Three words are heard over and over again on the campaign trail with Maryland Lt. Gov. Michael Steele: empowerment, opportunity, ownership.
Steele, the Republican candidate for Senate from Maryland, is effectively delivering the conservative message of smaller government and self-reliance to audiences that have heard it too infrequently in recent decades.
“I think government is a limited-purpose entity,” Steele says, echoing Ronald Reagan. “I believe very much in the power of the individual to make decisions in his or her own best interests.”
This is not a theme many Republican candidates pitch directly to black voters, but Steele is changing that in Maryland. As a result, Steele, who is black himself, has been attracting support in traditionally Democratic quarters.
Hip-hop mogul and long-time Democrat Russell Simmons has endorsed Steele and campaigned hard for him. Democrats for Steele, a recently organized group of leading Baltimore Democrats, generated large turnouts at its first events last week. In fact, they were so successful that Maryland’s Democratic Party chairman accuses Steele of “political identity theft.”
Steele also won the endorsement of Michael Mfume, son of former Congressional Black Caucus Chairman and NAACP President Kweisi Mfume, who recently lost the Democratic primary for Senate to Steele’s opponent, Rep. Ben Cardin (D.-Md.).
Steele has not run to the left to garner support. He is a solid conservative who backs the U.S. effort in Iraq, is ardently pro-life and anti-tax. He supports repeal of the federal gas tax—and takes a hard-line stand against illegal immigration. He also backs the Federal Marriage Amendment, even though he wishes the matter could be left to the states. Moreover, serving as a county chairman and then state chairman of the Maryland Republican Party, Steele has been involved at the top levels of state GOP politics for some time now.
Raised in a Democratic household, Steele joined the Republican Party as a young man after closely observing Ronald Reagan’s presidential run in 1976. He linked his mother’s refusal to accept public assistance to Reagan’s limited government message.
In his stump speeches, he tends to focus less on Republican red-meat issues and instead focuses his attention on issues such as health care, Social Security and education, on which Democrats ordinarily believe they have the upper hand. He puts a conservative stamp on these concerns, advocating health savings accounts, private Social Security accounts for younger workers, and school vouchers.
His ability to attract traditionally Democratic voters has been built on personal interaction, as opposed to political pandering.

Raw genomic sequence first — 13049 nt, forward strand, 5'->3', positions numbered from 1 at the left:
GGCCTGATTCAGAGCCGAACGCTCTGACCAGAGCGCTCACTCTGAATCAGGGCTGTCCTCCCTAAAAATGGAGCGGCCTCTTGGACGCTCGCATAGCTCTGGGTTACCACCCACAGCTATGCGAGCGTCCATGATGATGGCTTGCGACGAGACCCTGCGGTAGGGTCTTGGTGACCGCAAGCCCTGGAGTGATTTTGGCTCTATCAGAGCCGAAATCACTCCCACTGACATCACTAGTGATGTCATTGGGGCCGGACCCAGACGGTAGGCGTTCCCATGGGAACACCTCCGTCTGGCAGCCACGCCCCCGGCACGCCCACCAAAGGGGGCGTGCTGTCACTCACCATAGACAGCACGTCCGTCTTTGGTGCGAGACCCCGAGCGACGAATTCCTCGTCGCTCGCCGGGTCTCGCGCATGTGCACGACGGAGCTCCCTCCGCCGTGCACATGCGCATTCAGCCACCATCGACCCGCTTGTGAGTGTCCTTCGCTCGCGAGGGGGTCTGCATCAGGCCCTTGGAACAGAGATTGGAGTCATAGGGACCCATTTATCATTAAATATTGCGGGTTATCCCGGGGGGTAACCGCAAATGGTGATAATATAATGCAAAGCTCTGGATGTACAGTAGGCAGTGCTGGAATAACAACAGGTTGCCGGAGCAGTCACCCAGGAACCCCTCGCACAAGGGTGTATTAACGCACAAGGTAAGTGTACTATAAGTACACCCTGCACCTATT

“We Republicans haven’t traditionally engaged urban voters,” says Steele, a member of the Prince George’s County chapter of the NAACP. “We walked away from the urban agenda in the 1960s and the 1970s … it’s a problem of dedication.”
This has all changed in the Steele campaign, and straightforward communication is what is winning him across-the-board support. For example, Steele connects Martin Luther King, Jr.’s vision of black equality with his own Reagan-like agenda of ownership.
“I take the example of Dr. King,” says Steele. “I want to transform his goal of sitting at the lunch counter into one of being able to own the diner. That’s the new economic agenda of the 21st Century … everyone wants to be able to say ‘I own.’”
Polling indicates Steele’s efforts are paying off. His internal polling has his support among the black community ranging from 25% to 35%. Down by double-digits as recently as mid-summer, according to the Rasmussen and Washington Post polls (which had him trailing by 10 points and 12 points, respectively), Steele has been closing the gap and now trails Cardin by an average of 5.7 points, according to a RealClearPolitics.com round-up of surveys. In a SurveyUSA poll conducted September 17-19, Steele led Cardin 48% to 47%.
Despite the inroads he has made in the black vote, Steele has been warned by his friend Curt Anderson, a political consultant, against becoming just an “outreach pawn” of the Republican Party. “By virtue of being a Republican candidate for office, there’s an automatic outreach from me to the people. By virtue of being an African-American Republican, that augments the level of that extension,” says Steele. “People pay attention to it, which is good, but has its drawbacks as well. The philosophy of empowering people is, of course, a cornerstone of the Republican Party, but I don’t need to run around and put labels on everything that I say and do.”
Although he is no maverick in the mold of, say, Sen. John McCain (R.-Ariz.), Steele, like many conservatives, has his differences with the Republican establishment in Washington, D.C., and he does have an independent streak. “I had a meeting with [Senate Majority Leader] Bill Frist,” recalls Steele. “He said at one point, ‘We can’t wait till you get here to the Senate.’ and I said, ‘senator, be careful what you wish for.’”
He has criticized President Bush on education—lobbing grenades at the No Child Left Behind Act—and ruffled GOP feathers by calling for greater conservation efforts.
Considering that Maryland is historically a Democratic state, and that the national Democratic Party is prepared to spend heavily to keep it that way by electing Cardin, Steele faces an uphill struggle to Election Day.
Nevertheless, he believes his message of individual empowerment and opportunity will trump narrow appeals to traditional party affiliations and carry him to victory. “Sharing the message of ownership that all of us will represent, that all of us will create, will empower the least among us who want to start a business, buy a home,” says Steele. “It’s not rocket science. It’s common sense.”